Hi!

I was wondering how I would compose the following “Newton’s Law of

Cooling” into a Ruby calculation:

http://scienceworld.wolfram.com/physics/NewtonsLawofCooling.html

t = time

T = changing temp of object

T_s = temp of surrounding environment

T_0 = initial temperature of the object

K = an experimental constant that has to do with water and surface area

T(t) = T_s + (T_0 - T_s)e^(-Kt)

Perhaps it is helpful to explain the physics behind that formula. It

will be very elementary. What do we know?

First of all we know that we start with some initial temperature of

the object. We call it T_0.

Then we know that if we wait long enough the temperature will become

that of the surrounding environment.

Experiments show that the temperature change is proportional to the

difference between the temperature of the object and the temperature

of the environment and the timespan you wait (given that the

temperature does not change significantly during that timespan) So

for a short timespan dt the following holds:

```
T(t + dt) - T(t) = K * [T(t) - T(s)] * dt
```

Now let us take a look at K. This constant describes how fast the

heat exchange takes place. This depends on several factors (in no

particular order):

- The surface through which the exchange takes place. If the surface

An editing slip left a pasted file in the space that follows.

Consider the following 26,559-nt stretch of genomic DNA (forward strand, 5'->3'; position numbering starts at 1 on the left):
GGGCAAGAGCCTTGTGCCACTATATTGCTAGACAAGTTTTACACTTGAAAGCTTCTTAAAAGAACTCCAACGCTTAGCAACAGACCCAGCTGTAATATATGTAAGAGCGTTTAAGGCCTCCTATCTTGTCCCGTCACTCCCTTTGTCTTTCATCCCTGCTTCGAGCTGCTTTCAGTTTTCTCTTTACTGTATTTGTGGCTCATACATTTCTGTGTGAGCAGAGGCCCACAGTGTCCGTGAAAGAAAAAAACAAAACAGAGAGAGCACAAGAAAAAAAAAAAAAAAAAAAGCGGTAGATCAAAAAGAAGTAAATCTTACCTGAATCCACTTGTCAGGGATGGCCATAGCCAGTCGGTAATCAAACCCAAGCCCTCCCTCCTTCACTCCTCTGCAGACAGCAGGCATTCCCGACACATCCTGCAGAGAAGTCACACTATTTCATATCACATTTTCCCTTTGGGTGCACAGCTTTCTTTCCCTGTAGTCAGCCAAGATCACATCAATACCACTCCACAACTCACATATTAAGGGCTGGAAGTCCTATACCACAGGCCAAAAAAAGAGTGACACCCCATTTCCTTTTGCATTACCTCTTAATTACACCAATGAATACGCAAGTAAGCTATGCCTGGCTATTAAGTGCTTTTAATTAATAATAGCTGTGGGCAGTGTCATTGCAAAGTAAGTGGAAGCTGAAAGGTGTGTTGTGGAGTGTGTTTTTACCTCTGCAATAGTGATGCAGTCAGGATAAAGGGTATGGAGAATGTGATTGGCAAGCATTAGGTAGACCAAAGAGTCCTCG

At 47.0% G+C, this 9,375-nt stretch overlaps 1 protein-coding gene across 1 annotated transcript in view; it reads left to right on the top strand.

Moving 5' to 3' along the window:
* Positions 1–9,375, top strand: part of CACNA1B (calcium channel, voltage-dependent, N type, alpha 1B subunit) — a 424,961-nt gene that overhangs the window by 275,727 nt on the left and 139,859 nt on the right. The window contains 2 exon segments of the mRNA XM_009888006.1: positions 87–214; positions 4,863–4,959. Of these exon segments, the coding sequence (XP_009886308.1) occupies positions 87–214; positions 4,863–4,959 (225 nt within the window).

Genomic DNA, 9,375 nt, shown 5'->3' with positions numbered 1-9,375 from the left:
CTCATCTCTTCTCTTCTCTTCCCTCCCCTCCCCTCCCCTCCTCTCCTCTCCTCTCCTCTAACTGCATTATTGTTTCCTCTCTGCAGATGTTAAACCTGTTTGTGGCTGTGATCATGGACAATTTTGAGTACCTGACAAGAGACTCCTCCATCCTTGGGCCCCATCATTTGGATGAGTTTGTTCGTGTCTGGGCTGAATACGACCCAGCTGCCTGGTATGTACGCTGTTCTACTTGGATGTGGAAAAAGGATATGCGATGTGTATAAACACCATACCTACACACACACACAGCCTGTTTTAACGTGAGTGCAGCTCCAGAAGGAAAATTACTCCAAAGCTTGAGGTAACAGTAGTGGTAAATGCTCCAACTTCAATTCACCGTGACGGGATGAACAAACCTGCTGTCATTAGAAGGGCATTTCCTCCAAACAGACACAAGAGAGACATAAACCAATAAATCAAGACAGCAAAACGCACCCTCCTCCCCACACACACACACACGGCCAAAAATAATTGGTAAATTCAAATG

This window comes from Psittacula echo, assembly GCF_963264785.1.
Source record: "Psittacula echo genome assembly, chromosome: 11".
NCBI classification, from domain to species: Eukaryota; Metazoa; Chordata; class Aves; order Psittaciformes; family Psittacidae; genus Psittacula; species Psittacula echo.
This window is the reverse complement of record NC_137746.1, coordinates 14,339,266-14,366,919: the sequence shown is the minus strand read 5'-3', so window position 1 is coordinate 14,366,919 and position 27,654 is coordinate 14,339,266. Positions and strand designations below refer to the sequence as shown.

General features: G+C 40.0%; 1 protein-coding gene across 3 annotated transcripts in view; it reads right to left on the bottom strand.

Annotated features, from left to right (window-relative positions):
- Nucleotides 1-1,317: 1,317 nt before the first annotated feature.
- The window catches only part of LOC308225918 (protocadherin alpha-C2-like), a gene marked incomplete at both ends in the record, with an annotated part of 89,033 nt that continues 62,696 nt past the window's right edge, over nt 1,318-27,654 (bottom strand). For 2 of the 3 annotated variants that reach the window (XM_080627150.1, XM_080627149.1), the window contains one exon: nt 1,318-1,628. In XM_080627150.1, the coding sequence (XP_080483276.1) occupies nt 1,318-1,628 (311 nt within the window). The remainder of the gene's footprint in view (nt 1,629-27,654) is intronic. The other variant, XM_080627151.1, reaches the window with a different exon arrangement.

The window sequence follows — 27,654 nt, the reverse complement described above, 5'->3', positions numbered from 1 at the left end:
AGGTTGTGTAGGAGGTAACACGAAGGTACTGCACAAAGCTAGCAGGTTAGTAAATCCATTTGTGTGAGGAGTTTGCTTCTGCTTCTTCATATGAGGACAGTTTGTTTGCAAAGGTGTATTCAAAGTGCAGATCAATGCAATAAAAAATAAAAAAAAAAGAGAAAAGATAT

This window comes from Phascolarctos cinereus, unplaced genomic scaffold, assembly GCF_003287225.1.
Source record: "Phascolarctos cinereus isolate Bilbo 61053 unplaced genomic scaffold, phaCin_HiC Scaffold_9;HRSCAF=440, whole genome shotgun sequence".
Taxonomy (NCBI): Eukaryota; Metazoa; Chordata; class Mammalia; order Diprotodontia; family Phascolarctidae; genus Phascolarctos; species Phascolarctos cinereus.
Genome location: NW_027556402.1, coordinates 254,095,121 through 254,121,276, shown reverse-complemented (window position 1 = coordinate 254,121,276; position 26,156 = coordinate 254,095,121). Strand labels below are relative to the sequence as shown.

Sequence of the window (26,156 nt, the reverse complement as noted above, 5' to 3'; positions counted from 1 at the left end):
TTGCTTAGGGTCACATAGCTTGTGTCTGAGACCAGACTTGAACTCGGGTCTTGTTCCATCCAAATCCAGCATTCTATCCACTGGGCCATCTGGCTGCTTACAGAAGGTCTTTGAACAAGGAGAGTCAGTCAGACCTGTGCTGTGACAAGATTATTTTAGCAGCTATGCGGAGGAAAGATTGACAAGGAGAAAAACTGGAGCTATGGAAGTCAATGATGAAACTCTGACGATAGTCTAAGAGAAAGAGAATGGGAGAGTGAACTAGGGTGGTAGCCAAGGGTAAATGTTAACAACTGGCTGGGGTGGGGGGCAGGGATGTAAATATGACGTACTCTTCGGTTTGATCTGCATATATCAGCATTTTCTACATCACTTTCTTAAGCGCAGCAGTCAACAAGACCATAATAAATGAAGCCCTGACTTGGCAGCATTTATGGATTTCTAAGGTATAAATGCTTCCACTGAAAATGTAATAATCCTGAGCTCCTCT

is large the echange is faster.
- The amount of matter that has to be cooled down. Dinosaurs were de

jur cold-blooded but de facto warm-blooded.
- The heat capacity of the material that is cooled down.
- Who likely the energy is transported away (depends on isolation,

humidity of the environment, etc.)

Anyway. In the limit of dt versus zero the above difference equation

becomes Newtons Law of Cooling. Now let’s come to the problem of how

to use the equation. For this you have to assume that the temperature

is the only enviromental influence that is subject to change.

Otherwise things become *very* complicated.

The first task is finding out K. On a day where wether is very

constant so that you need not bother about a changing environment

temperature you measure the temperature of the object at fixed time

intervals and write down temperature and time. Now let’s modifiy the

equation:

T(t) = T_s + (T_0 - T_s)e^(-K*t)*

T(t) - T_s = (T_0 - T_s) * e^(-Kt)

(T(t) - T_s) / (T_0 - T_s) = e^(-K*t)*

ln (T(t) - T_s) - ln( T_0 - T_s) = -Kt

ln (T(t) - T_s) = ln( T_0 - T_s) - K*t

Let’s use the abbreviations x(t) = ln (T(t) - T_s) and

x_0 = ln (T_0 - T_s):

x(t) = x_0 - K * t

This means: If you plot x(t) on the vertical axis and t on the

horizontal axis the slope is -K.

Does that answer the question?

Josef ‘Jupp’ SCHUGT

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